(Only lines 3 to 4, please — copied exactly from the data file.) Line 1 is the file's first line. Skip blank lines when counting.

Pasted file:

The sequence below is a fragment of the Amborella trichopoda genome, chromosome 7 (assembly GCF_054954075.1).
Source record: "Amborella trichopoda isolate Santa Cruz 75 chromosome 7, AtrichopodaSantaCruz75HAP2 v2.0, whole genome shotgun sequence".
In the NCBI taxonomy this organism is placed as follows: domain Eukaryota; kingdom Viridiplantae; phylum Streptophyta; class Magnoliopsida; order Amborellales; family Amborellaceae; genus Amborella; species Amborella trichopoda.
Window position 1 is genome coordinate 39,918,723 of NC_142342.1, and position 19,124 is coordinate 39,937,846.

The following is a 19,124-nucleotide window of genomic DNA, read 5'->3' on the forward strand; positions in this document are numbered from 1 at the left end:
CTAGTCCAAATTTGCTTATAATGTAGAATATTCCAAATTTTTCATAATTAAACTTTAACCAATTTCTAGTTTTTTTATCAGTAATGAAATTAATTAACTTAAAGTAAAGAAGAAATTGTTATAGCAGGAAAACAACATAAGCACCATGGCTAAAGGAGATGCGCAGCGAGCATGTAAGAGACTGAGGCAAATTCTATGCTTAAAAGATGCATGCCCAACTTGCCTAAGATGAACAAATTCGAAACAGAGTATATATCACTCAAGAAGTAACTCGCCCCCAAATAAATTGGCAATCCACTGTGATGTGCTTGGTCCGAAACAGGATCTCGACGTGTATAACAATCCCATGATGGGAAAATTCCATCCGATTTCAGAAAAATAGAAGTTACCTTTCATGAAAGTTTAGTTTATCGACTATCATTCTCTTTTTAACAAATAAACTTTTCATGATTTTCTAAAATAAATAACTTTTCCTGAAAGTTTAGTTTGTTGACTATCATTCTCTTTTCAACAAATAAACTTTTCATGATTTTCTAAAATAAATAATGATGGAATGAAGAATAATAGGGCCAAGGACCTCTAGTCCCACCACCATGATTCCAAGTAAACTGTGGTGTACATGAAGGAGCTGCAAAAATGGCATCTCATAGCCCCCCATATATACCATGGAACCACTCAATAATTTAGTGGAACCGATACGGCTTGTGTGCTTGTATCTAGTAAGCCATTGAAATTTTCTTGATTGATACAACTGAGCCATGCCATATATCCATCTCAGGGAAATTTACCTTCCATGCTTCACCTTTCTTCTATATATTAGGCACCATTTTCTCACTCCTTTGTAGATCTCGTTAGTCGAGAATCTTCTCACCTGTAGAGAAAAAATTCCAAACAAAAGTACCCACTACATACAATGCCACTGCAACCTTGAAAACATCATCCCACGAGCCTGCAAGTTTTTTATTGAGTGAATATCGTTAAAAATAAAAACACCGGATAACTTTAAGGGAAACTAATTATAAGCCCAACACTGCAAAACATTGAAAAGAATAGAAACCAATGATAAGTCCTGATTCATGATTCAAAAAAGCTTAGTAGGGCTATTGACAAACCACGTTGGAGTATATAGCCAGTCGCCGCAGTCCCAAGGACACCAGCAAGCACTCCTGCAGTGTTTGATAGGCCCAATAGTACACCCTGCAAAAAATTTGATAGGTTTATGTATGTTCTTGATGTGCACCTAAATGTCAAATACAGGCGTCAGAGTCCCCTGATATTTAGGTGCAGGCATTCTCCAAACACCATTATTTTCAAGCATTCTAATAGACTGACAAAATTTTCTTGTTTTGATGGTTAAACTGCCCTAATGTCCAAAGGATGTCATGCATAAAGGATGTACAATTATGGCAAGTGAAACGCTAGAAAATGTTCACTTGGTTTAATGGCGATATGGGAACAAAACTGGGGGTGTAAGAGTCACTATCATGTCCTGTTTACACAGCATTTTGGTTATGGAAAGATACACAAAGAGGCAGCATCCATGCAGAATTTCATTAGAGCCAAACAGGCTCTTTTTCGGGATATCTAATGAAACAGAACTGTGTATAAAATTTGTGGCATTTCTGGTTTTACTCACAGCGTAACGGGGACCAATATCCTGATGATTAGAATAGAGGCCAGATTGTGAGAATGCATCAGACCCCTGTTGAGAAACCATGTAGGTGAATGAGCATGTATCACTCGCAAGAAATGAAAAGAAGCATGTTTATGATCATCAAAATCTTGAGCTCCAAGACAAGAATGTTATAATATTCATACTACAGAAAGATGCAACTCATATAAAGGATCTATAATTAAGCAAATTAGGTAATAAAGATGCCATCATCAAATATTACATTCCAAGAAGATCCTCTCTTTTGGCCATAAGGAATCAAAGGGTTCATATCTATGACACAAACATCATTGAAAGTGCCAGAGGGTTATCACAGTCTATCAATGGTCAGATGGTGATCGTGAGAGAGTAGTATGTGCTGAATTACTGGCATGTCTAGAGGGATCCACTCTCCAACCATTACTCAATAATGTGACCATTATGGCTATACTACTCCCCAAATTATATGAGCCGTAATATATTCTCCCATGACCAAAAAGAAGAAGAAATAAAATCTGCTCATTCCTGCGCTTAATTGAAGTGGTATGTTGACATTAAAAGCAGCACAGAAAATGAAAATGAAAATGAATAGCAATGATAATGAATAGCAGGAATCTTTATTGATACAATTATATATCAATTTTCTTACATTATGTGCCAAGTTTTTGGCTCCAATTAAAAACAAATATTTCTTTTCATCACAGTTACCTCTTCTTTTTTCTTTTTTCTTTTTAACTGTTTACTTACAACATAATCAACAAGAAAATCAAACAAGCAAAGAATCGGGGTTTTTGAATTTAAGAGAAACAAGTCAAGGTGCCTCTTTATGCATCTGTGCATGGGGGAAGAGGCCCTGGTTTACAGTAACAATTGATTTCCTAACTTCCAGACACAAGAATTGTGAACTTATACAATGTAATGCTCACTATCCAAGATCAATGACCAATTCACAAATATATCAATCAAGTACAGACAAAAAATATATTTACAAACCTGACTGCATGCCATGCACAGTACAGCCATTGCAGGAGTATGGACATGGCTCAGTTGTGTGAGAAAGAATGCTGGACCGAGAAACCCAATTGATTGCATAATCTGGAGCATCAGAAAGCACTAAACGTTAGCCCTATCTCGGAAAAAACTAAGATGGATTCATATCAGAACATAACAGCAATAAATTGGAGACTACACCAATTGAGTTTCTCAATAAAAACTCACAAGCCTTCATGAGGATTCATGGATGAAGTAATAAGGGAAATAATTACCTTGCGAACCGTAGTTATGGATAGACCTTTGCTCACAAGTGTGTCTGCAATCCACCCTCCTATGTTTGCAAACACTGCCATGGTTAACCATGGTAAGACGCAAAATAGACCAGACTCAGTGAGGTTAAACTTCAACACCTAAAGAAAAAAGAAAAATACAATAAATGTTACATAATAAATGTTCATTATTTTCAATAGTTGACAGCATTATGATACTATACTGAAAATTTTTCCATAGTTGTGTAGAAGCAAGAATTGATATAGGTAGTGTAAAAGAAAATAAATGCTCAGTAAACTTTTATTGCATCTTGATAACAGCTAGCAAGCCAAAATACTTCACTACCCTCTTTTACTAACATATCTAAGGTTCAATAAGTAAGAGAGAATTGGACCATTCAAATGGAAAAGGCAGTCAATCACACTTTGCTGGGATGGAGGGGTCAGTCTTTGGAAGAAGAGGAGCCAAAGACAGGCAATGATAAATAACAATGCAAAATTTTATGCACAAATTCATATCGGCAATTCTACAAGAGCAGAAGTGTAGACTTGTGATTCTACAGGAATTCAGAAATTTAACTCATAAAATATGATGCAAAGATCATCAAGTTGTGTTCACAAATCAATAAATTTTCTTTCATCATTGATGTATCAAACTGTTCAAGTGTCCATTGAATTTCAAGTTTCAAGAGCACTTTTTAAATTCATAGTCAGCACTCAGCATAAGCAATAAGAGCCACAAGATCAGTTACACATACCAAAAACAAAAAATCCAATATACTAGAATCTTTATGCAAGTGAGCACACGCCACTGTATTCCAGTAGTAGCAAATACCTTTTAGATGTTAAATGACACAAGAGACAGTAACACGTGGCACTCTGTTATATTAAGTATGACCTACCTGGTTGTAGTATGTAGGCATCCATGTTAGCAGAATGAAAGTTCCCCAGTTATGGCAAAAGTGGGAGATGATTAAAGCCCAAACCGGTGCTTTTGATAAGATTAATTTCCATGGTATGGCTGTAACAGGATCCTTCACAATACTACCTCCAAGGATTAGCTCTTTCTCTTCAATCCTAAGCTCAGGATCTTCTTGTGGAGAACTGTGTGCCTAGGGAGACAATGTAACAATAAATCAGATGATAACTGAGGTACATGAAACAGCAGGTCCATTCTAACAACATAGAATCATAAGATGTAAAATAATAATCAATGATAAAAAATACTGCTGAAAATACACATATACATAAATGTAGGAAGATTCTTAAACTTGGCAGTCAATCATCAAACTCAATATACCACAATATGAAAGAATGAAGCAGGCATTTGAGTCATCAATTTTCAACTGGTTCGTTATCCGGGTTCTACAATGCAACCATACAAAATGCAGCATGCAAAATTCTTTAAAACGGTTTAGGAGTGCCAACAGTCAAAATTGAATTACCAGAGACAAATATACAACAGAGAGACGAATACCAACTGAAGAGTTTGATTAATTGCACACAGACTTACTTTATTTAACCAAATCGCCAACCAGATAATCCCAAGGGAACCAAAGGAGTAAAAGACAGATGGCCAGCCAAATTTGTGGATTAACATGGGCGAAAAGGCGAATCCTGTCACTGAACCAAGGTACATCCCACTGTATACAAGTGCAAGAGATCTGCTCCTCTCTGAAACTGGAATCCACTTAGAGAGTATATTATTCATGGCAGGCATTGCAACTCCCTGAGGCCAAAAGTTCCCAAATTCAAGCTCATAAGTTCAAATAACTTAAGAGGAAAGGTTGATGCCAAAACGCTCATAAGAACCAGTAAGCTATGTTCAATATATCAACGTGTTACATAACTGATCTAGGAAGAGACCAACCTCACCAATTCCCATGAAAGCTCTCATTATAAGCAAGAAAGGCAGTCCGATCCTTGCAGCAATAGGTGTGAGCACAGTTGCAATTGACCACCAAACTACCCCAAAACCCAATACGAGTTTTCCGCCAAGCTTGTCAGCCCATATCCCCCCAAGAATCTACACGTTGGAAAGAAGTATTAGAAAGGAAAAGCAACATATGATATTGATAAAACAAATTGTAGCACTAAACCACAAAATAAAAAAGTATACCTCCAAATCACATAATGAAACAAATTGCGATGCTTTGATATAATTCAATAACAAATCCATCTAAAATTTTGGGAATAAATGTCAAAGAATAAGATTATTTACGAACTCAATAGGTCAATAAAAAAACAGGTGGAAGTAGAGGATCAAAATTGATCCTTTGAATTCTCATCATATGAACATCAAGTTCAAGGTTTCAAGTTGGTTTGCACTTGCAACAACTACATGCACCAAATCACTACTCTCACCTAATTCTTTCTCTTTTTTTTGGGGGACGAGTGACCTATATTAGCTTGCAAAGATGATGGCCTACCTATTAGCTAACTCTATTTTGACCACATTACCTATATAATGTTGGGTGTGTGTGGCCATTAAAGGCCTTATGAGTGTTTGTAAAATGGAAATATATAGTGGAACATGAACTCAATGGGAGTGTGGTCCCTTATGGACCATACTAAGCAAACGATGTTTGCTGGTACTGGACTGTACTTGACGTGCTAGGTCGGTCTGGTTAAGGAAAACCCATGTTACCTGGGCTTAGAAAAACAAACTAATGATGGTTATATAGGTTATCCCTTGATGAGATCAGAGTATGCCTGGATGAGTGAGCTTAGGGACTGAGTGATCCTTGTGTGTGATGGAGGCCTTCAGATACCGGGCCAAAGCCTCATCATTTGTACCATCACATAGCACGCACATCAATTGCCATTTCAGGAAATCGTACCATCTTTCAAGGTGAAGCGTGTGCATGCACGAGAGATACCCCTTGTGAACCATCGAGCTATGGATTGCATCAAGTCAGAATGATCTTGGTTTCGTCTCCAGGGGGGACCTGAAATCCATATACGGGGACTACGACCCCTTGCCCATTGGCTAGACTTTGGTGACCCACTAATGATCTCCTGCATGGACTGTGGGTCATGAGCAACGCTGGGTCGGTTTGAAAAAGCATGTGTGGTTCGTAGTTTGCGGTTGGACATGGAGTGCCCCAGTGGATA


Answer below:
In the NCBI taxonomy this organism is placed as follows: domain Eukaryota; kingdom Viridiplantae; phylum Streptophyta; class Magnoliopsida; order Amborellales; family Amborellaceae; genus Amborella; species Amborella trichopoda.
Window position 1 is genome coordinate 39,918,723 of NC_142342.1, and position 19,124 is coordinate 39,937,846.